It is fun. It has spills and thrills. There is, essentially a self-referential recreation of the plot of the original (and its other two sequels) without it being so obtrusive that you need to have seen them, or even remember them, to enjoy this one and the CGI work is top-notch.
Chris Pratt is the main attraction not least because he may truly be psychic (http://goo.gl/te7HXG) or he did indeed invest everything he made prior to this in gift baskets to Spielberg. The rest is predictable, derivative and unsurprising. Unless you have a 50-inch plus 4K TV at home, renting it later will probably not be quite the same in terms of SFX, but if you only want to see it so you don’t miss out on pop-culture references later, save your loot and wait until it’s out on rental.
I haven't seen the movie, but it's clear that they did a better job than anyone else, and until they decided to intentionally make a more dangerous dinosaur they seem to have kept them all under control. Plus, there's a lot of money to be made from it, and that tends to make people forget safety concerns.
It only takes a "flat Earth" proposition to clearly define the limits of my 'power' :) Yet, on things that are not quite so clear-cut content I (and others like me) share inevitably creates an impression of the trends that affect our world.
Is there a danger that this kind of activity skews perception? yes, and it's not new, either. the scale, obviously is different to the real-world. But consider this also. I am discussing it openly here, aware that by drawing attention to it I am, in a sense, inoculating the network from some of my ability to unduly influence it. Truth and connections that really matter, matter to all of us, regardless.
I just never say anything and simply press +1, as I don't know many original ways to say "great post, I absolutely agree " :)
I know, it's Monday. The EU has been in the news all weekend in one form or another and most of last month. It'd be brilliant to start the week with something like "EU Proposal Puts Focus on Faster Tech Development As A Means of Powering Up Member Countries' Economy" but that, really is too much to hope for right now. Clearly.
This past week two events could not have been further apart in either history or effect. The US celebrated America Independence Day with the customary 4th of July celebrations and Greece entered a watershed moment in European history: http://goo.gl/zzXg9C.
Considering the broad complexity of what social critic Anna Deavere Smith would call “the American character” (https://goo.gl/CV3sCD) and the far from clear, emergence of a European identity: http://goo.gl/l3rJI3, it would be inconceivable to think (http://goo.gl/PP8BQb) that there is anything but the most abstract of connections between the two peoples, divided by an ocean and living in different continents.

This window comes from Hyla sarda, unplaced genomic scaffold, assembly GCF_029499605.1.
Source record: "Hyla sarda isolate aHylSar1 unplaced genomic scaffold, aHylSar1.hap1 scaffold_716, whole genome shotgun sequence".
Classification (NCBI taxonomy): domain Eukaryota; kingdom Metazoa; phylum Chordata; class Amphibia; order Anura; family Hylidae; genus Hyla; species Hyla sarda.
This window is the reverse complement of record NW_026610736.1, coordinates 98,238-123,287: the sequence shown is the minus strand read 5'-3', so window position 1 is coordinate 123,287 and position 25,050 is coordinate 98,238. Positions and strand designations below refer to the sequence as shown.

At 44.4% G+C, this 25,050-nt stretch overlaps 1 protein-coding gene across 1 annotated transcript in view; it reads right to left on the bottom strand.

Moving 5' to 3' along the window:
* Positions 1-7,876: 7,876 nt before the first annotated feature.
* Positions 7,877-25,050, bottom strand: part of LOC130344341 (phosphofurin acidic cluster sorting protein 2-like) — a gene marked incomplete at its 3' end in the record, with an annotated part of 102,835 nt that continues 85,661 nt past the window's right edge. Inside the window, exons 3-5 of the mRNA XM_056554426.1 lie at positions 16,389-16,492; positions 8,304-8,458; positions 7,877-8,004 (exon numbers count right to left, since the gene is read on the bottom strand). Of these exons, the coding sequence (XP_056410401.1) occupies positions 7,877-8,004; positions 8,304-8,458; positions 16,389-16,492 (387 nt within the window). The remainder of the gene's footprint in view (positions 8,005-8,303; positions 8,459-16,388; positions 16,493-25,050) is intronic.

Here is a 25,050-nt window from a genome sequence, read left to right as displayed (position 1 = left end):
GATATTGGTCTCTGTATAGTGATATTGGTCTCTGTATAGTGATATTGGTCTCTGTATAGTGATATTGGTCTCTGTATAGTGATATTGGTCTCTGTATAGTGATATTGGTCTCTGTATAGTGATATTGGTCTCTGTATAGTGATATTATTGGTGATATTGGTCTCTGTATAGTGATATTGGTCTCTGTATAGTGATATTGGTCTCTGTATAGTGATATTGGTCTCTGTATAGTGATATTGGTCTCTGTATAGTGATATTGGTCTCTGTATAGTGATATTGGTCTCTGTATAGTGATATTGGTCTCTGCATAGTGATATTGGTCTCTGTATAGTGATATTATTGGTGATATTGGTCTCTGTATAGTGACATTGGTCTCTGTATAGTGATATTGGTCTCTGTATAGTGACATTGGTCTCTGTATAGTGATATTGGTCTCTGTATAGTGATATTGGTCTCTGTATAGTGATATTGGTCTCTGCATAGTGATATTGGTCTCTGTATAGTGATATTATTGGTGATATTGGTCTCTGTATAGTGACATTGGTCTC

Yet, both are in the grip of a devolution of sorts, their sense of solidarity waning (http://goo.gl/I8U2B4) as each withdraws into an increased polarization of views (https://goo.gl/7UalmA) based upon ideology, rather than practicality or, even, common sense.
In a world where ‘conversation’ is a constant and narrative is seen as something that can be analyzed and discussed, polarization, a communication issue (https://goo.gl/4LYrnv) appears to be winning. The inevitable “why?” may be answered with, perhaps, the issue of identity: http://goo.gl/PP8BQb which is as core to the European problems as it is to the American ones: http://goo.gl/V8KFgx. It seems counter-intuitive to suggest that after a good, sound, discussion we all end up having wackier notions and ideas than before: http://goo.gl/F12pO6, but that seems to be exactly what’s happening.
There are several important points here. When polarization occurs, politics becomes more entrenched (https://goo.gl/Z4hyMl) and its effects more severe: http://goo.gl/tdm2X5. The middle ground, moderation, becomes no-man’s land, with fewer and fewer people tending to stray there (http://goo.gl/4cvIXz), and each camp, launches upon an escalating trajectory of vilification of the other until the perception that remains is that of the chasm dividing each side, rather than the similarities that might bring them together.
Those of us who inhabit the digital space may think we are above all that. Politics and ideologies matter less to us than the commonality of the human condition and our willingness to listen to others’ points of view, but that is not entirely true. Politics, in the 21st century, touches everywhere. Points of view on subjects that may appear to be ideological and therefore abstract, translate themselves into actions (http://goo.gl/W8VT2b) that have real-world impact.
And that’s just it. In the real-world no one lives in a vacuum even if geographic distances and context may differ sufficiently to impact upon what is only important to each group: http://goo.gl/EFhMtp. What each of us does defines the world we want to see and the world we deserve to get for everyone else. In a connected world we’ve all become each other’s keeper and it’s happened as part of the unintended consequences of connection and interdependency, rather than planning.